Saturday, July 16, 2011

The Secret to Long Life Revealed

If you want to achieve what others do, then logically doesn't it make sense to DO the things others have succeeded at doing? How does someone for instance live to be 100 years of age or older? When something is tried, tested and true, why try to reinvent the wheel. In my journey to health through proper nutrition and exercise, I ask myself what paths have centenarians taken that lead to a long life of health and happiness, and can I make their success mine?

This present mortal life has some certainties, such as if you have an inactive lifestyle, you're going to age faster and increase your exposure to heart disease, cancer, diabetes, bone loss and cardiovascular disease. We know that in contrast regular physical exercise, or an active lifestyle through daily routine, are proven to lower mortality rates. But is there more to it than that? Of course there is. So by studying the lives of those with longevity we can identify several key factors that provide for a foundation of a fulfilling and long life.

So what are the common denominators in the lives of people and cultures that they all do that lead to a path of a long life?

1. Move Naturally for physical activity.
2. The Right Outlook. Downshift and Purpose Now.
3. Eat Wisely. Wine, Plant Slant and 80% Rule.
4. Connect. Love ones first, belong and right tribe.

To find the path to long life and health, Dan Buettner and his team study the world's "Blue Zones," communities whose elders live with vim and vigor to record-setting age. At a TED presentation, he shares the above common diet and lifestyle habits that keep them spry past age 100.

Of course, there's no guarantee that people who make healthy lifestyle changes will live to age 100. However, you will certainly enjoy a better quality of life and a longer life if you do. Here's my quick laundry list of things to do.

Lose weight. Or if you're at an ideal body weight now, stay there. Extra weight puts a strain on your heart and body and puts people at risk of diseases that shorten life. The simple fact is most people simply eat too much. Cutting back on calories is one step to help trim your waistline and extend life. Research suggests animals fed fewer calories live longer — about 40% longer!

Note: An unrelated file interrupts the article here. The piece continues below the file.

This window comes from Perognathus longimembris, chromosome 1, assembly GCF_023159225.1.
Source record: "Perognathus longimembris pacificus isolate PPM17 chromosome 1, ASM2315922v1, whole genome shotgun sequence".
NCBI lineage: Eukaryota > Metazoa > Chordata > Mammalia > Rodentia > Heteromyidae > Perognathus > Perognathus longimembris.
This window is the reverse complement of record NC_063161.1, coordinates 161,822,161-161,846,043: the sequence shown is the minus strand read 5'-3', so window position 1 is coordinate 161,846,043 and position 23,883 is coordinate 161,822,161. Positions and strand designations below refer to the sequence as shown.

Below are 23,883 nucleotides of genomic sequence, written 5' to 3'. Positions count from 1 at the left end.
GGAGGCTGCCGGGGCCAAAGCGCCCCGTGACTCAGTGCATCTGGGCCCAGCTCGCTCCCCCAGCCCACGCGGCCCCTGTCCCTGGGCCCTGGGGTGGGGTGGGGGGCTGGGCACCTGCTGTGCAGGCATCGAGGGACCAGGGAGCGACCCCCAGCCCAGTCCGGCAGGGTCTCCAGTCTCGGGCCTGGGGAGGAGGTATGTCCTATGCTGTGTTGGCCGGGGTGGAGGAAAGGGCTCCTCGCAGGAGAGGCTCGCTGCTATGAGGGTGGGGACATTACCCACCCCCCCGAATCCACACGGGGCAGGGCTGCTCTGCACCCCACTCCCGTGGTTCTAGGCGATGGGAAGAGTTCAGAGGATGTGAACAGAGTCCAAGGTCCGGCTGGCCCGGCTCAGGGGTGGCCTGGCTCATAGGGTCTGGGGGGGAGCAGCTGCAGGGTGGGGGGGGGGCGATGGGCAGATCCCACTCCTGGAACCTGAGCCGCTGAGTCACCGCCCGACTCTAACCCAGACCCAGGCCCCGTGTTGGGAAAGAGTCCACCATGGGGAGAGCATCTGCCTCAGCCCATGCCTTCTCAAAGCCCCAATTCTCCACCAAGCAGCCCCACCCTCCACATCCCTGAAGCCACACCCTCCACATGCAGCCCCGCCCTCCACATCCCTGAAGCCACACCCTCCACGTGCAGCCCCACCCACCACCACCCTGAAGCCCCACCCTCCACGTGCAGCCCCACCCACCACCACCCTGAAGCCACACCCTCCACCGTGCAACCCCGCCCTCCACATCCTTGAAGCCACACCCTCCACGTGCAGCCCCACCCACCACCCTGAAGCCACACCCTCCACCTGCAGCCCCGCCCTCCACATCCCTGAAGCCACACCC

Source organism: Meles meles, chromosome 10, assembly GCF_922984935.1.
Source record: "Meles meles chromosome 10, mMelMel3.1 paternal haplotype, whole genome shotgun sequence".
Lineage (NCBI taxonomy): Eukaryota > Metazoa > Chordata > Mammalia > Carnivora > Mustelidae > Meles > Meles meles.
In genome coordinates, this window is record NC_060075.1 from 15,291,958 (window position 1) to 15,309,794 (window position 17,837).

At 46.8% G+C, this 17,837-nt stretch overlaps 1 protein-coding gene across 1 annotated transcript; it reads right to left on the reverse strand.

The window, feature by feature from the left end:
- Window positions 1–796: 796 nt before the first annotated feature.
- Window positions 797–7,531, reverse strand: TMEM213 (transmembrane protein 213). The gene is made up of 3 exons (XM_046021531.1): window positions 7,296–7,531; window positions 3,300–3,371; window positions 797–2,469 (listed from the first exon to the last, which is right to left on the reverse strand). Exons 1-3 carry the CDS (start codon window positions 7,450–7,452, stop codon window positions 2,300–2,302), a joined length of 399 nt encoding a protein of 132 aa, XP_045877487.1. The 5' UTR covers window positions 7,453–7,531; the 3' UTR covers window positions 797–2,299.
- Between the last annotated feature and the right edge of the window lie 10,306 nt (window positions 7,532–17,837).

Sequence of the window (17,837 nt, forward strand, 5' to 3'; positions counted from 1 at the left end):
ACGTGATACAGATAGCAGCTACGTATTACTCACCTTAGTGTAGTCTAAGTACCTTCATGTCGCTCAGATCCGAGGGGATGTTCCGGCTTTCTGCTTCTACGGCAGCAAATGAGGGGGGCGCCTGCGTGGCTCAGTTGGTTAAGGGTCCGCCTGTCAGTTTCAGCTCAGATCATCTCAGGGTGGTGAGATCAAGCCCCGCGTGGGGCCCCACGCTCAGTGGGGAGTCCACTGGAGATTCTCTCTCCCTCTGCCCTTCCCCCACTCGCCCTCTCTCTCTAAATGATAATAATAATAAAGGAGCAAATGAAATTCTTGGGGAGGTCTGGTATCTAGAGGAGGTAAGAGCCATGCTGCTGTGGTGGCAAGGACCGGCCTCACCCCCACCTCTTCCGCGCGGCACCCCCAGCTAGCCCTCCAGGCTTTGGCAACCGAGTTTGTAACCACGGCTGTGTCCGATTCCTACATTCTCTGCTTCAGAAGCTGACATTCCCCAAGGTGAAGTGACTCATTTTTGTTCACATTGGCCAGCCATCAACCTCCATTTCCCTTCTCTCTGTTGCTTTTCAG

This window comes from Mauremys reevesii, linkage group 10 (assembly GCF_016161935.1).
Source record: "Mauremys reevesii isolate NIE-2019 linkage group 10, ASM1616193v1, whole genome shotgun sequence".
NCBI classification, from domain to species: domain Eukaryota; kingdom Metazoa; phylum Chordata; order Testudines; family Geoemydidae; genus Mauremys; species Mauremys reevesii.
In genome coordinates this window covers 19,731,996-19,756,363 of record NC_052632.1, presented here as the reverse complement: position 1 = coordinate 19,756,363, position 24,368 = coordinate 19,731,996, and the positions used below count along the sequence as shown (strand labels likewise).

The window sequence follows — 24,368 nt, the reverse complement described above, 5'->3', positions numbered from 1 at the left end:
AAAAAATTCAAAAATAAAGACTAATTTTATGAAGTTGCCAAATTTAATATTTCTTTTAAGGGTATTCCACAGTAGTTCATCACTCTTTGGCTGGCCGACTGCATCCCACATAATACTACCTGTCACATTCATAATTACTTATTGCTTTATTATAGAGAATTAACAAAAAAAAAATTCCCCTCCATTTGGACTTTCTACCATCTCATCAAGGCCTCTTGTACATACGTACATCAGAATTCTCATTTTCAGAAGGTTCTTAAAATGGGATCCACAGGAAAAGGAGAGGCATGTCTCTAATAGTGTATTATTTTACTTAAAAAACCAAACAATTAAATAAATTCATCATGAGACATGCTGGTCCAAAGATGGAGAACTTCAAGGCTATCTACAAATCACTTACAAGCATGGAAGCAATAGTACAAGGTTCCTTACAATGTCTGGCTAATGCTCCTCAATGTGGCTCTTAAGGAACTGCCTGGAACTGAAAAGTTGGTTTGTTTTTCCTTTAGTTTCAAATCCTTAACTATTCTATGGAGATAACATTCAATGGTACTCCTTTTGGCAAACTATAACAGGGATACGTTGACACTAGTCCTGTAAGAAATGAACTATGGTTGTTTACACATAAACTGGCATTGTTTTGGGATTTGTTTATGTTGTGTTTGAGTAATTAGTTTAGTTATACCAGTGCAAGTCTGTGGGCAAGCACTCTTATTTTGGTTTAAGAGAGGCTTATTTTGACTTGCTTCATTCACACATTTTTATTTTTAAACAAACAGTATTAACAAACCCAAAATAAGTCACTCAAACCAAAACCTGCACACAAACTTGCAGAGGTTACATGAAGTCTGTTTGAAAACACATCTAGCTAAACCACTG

Shape up. Regular exercise can help prevent or delay a laundry list of diseases. The experts say to aim for at least 30 minutes of moderately intense exercise 5 days a week or more. And it's never too late to start a fitness program. Even seniors who've never been active before can work up to a fitness routine that will help keep them strong for years to come. Walking, swimming, dancing — even gardening and housework — can help to stay in shape.

If you smoke, stop. Tobacco-related diseases cause more than 400,000 deaths a year in the USA alone. Yet nearly 50 million Americans still smoke. Go figure.

Socialize. Go to a party, join a movie club, help out at a charity, meetup on the internet. Research suggests that people who build and maintain friendships and family relationships often are healthier and seem to recover from illness faster. Social connections may ward off depression and seem to boost the body's immune system, which helps fight infection.

Reduce stress. Take a walk, meditate, have some quiet time or have lunch with a friend. Scientists say that people who build stress-busting habits into their daily routine gain a big health benefit. Unhealthy stress puts us at risk of getting sick or developing chronic diseases that can cut life short.

Eat a healthy diet. Diets that include 5 to 10 servings of fruits and vegetables per day can help prevent age-related damage to cells. Fruits and veggies, the more colorful the better, contain protective substances that can help ward off diseases. Most longevity experts recommend cutting down on fatty, salty, sugary foods. Go for lean meats like poultry and fish, as well as a wide variety of fresh fruits, veggies, nuts, seeds and whole grain foods.

Get a good night's sleep. Research shows that sleep deprivation can lead to memory lapses, depression and immune system problems as well as obesity.  Scientists say sleep deprivation may not be a natural part of aging.

It's never too late to start changing bad habits, habits that can shave years off your life and impact the quality of your life.   So, if you want the straight dope on fueling your body with nutritious food and what to avoid, I'm here to help and it won't cost you a penny for the free advice based on my own experience and what has worked for me.  I hope you'll follow my blog and provide me with some feedback on my posts.  I'll be catering good choices that include both dietary and lifestyle changes.  So if you could use a boost to your engine, buckle up for the ride of your life and let's get started!

Test your knowledge on health aging at The Alliance for Aging Research website

1 comment:

  1. The tips you have here are really great you especially about the stress part. I think stress i really a great aging factor. So its a must to release stress.